Common Fennel - Petersfield Physic Garden

Go to content

Common Fennel

Herbs A-Z > Know your herbs
Common Fennel - Foeniculum vulgare

Common Fennel - Foeniculum vulgare
Fennel is a cosmopolitan herb belonging to the carrot family and part of a huge genus called Apiaceae, which grows happily in most countries, often along verges and in wasteland. It is a large delicate looking plant growing to about 1m in height, having feathery leaves and tiny pale yellow flowers. Being a herbaceous perennial, it dies back to the ground for the winter.

Fennel as food
The leaves (or fronds) and “bulb” (the fleshy leaf-bases) which is seen in the cultivar Florence Fennel (F.vulgare var. azoricum) are used frequently in cooking, braised, sauted or roasted, often accompanying fish such as turbot and sole, and as a strong flavouring for soups, sometimes in place of celery (a relative). Its aniseed flavour comes from the same aromatic compound found in anise. Florence fennel is a key ingredient of absinthe.
In Northern India the seeds (saunf) are used in mild vegetable curries and are prized for their ayurvedic properties, often being chewed at the end of a meal.

Fennel as medicine
The earliest known record of the value of fennel as medicine dates back to the 10th century, but not until the great herbalist and doctor, John Gerard, wrote it all down in 1598, was this set out. He said of fennel that it has three special medicinal uses centred on the eyes, the kidneys, lactation and dropsy:
• the powdered seed, taken with warm water for a few days whilst fasting, clears cloudy vision
• the green leaves (fronds), eaten or drunk as a tisane (herbal tea), fill women’s breasts with milk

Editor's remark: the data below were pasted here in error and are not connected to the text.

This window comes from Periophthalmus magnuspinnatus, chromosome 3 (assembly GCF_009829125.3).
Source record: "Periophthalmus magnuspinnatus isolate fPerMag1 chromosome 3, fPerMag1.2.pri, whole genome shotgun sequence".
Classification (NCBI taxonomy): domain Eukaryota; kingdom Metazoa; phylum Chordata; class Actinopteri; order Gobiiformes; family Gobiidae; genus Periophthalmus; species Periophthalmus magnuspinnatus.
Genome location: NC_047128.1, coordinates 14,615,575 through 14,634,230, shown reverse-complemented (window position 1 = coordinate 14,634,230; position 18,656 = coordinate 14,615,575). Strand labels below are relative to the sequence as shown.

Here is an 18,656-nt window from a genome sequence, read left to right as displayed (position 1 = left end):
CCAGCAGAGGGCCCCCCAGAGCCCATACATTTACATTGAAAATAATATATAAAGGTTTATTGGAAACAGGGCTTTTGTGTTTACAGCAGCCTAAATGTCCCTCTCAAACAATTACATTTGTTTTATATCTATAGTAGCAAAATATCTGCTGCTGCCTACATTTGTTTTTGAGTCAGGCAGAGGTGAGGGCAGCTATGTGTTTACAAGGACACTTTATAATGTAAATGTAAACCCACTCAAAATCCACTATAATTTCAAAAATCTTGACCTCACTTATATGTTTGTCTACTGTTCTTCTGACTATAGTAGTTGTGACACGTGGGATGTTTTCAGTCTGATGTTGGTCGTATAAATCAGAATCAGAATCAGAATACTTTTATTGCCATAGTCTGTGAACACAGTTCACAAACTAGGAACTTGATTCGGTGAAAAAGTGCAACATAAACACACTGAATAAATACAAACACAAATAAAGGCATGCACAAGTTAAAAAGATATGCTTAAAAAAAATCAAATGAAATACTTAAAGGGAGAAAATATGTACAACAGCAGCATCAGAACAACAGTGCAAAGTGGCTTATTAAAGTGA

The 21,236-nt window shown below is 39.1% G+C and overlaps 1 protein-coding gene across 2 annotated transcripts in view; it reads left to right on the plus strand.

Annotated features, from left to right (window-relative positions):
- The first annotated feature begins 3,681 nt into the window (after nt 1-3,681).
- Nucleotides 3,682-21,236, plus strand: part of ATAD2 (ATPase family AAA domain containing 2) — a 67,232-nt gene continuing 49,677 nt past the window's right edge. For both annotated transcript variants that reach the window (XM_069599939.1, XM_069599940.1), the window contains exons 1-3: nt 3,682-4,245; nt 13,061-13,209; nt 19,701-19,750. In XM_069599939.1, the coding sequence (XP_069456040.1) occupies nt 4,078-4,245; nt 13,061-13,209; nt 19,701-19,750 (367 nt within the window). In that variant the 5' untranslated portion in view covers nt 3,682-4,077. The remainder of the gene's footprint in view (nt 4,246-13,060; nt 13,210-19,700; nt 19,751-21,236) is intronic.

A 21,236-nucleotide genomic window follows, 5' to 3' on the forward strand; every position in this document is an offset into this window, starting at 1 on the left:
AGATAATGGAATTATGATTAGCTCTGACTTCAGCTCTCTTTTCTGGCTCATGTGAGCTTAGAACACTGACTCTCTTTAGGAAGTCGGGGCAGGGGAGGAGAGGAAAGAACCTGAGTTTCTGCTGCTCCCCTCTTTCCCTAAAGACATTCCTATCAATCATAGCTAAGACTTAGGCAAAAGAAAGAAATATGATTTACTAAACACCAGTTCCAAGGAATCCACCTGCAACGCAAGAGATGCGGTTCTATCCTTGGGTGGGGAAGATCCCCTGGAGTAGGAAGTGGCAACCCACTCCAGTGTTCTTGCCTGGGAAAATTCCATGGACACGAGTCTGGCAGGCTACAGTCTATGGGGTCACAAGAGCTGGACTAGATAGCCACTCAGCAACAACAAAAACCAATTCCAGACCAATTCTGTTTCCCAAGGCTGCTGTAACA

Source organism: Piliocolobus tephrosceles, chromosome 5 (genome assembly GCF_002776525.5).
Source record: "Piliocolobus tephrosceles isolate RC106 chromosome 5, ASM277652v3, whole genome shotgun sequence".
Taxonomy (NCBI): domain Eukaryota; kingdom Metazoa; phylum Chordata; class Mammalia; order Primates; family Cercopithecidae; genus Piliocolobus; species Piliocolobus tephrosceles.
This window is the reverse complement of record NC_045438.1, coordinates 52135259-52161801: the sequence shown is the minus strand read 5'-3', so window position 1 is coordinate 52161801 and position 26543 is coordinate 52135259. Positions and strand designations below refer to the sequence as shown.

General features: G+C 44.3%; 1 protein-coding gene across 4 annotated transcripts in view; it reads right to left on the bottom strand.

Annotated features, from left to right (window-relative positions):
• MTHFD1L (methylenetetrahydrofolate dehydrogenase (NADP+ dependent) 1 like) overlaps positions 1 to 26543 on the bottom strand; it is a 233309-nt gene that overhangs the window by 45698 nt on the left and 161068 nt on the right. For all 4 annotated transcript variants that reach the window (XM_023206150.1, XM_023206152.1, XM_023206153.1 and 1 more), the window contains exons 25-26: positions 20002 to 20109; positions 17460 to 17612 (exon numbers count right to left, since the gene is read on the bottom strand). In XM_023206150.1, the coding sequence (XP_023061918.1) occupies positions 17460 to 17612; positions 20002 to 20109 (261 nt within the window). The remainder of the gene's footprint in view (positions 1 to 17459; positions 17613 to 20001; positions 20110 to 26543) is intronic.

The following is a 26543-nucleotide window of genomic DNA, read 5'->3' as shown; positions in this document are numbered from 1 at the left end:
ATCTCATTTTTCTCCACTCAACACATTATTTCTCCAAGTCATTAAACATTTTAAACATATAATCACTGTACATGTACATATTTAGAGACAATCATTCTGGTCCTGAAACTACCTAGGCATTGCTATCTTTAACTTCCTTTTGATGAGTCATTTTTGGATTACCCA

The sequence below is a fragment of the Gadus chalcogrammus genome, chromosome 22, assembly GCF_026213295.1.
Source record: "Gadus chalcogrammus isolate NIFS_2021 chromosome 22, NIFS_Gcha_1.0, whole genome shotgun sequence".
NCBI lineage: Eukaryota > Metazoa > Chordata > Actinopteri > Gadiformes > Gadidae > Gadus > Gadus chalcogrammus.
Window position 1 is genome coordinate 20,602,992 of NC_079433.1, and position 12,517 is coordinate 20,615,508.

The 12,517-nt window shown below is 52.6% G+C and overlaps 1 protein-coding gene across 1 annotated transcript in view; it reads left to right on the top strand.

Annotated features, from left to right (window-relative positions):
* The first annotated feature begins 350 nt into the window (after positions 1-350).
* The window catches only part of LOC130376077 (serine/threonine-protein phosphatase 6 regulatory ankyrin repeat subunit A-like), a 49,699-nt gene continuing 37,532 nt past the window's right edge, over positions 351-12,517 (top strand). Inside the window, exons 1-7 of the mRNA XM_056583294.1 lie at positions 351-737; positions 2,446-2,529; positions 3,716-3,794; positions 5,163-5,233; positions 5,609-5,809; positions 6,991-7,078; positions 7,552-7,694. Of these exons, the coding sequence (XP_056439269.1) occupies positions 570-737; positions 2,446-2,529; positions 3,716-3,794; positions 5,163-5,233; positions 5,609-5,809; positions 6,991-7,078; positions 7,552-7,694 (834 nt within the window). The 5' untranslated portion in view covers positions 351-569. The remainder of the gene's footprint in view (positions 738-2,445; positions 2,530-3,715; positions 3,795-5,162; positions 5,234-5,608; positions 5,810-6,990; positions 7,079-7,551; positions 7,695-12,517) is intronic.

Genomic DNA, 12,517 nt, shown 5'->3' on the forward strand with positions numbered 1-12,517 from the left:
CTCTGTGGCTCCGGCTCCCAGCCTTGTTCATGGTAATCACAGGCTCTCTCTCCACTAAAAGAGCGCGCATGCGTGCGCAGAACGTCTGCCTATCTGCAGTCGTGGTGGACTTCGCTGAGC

• an oral decoction (a boiled reduction of the ‘tea’) eases kidney pains, prevents kidney stones and provokes urine production
• the roots once boiled in wine and drunk, are a remedy against dropsy (water retention or oedema)
In herbalism, as in ayurvedic medicine, fennel has a multitude of applications added to the ones Gerard had observed. Here the seeds are used to treat bronchitis and asthma, snake bites, heat stroke, and as an oil, massaged into painful muscles.

Fennel Flower
Properties of fennel
Fennel has proven nutritional value, containing protein, B vitamins and useful minerals – calcium, iron, magnesium and manganese.

Notes on the cultivation of fennel
Start seeds off in a seed tray in a warm spot and keep moist. Prick out the small plants and provide plenty of moisture throughout the growing season, keep weed free and mulch to conserve moisture. For Florence fennel earth up (mound soil) around the bulbs as they start to swell, from mid-summer until mid autumn, until the bulb is mature and about 7-10cm (3-4in across). This blanches the bulbs and will protect against autumn frosts. Feed with high potassium fertiliser every two weeks once established. The largest bulbs are formed in warm, sunny, moist summers. Florence fennel is not currently grown in the Physic Garden but there are plans to introduce it in the new vegetable patch.

Back to content